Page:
Memories are powerful – a place, a picture, or even a smell can take us back to a time long forgotten.
When this happens, we’re reminded of the amazing intricacies and mysteries of the human mind, especially our memory.
Throughout my academic career, I was a very good student – in large part to my memory. I was able to quickly ‘memorize’ information, cram for the test, do well, and then essentially dispense of that information.
The grade became the desired end result, not actual knowledge of the subject matter.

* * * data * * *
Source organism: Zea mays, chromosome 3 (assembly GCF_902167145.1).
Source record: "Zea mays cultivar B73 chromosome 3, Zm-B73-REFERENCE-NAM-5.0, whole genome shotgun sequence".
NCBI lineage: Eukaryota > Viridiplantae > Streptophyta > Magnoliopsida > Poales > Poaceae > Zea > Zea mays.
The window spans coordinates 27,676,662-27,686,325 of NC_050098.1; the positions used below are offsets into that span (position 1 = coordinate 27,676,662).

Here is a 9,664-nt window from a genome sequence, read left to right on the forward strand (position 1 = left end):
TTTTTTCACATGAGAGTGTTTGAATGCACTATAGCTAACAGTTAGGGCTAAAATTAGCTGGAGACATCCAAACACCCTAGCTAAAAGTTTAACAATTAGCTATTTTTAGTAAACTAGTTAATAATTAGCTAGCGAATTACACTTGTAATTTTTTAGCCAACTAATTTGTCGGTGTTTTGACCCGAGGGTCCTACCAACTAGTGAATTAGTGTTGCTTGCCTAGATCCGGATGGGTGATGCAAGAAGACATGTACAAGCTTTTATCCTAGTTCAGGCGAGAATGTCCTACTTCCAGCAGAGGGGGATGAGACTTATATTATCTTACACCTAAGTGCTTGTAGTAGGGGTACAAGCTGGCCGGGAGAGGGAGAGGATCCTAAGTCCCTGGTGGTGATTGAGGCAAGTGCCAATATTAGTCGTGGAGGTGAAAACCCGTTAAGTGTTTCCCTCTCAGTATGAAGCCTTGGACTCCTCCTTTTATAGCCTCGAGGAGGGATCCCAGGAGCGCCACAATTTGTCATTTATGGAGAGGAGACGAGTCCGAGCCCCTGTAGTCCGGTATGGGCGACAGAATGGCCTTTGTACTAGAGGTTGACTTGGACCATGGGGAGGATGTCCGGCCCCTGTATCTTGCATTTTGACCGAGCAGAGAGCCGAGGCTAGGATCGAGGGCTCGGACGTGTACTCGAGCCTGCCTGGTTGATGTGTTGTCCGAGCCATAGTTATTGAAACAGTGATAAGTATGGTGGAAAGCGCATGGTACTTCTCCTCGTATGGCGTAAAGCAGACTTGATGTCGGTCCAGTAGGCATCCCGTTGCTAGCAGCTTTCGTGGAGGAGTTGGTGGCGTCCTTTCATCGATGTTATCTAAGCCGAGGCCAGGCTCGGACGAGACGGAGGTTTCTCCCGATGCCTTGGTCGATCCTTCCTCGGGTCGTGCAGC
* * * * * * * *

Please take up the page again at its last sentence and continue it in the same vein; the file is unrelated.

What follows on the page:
This idea has application in matters of faith and virtue. St. Albert the Great, a Dominican saint of the 1200s, considered memory to be the most important part of the virtue of prudence.
“Whence we say that among all those things which point toward ethical wisdom, the most necessary is trained memory, because from past events we are guided in the present and the future, and not from the converse.” – St. Albert the Great
To act virtuously in the future, in the present we must not only remember but understand events from our past. That is how we can learn and grow. That’s how we can expect a different outcome when we face a familiar problem or temptation.
Our memory is a powerful tool, but what are we using it for?
Be the Men,